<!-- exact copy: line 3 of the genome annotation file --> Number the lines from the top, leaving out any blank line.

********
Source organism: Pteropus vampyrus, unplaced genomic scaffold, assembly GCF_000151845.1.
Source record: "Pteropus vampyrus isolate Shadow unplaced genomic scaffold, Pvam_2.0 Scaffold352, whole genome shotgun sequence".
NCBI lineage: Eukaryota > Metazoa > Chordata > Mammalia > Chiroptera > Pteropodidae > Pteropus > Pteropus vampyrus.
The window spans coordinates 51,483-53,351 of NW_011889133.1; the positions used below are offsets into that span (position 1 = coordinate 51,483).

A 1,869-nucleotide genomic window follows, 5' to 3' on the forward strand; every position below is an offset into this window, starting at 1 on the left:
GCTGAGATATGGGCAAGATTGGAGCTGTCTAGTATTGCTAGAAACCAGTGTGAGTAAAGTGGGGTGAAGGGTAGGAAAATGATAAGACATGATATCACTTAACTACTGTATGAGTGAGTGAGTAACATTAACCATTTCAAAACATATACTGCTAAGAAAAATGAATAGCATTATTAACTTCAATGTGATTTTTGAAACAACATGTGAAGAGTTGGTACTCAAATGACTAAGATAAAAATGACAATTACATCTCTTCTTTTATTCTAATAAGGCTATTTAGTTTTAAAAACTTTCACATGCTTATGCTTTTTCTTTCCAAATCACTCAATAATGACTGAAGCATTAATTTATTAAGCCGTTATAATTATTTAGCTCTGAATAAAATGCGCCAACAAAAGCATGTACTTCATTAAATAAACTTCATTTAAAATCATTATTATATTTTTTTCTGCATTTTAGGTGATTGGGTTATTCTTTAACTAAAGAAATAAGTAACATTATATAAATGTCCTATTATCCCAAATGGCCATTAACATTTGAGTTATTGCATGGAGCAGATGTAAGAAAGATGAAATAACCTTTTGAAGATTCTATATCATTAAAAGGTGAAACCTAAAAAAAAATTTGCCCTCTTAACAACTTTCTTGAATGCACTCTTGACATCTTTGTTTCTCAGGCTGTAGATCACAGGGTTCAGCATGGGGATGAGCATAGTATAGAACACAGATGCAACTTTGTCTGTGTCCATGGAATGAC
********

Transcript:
NCBI lineage: Eukaryota > Metazoa > Chordata > Mammalia > Chiroptera > Pteropodidae > Pteropus > Pteropus vampyrus.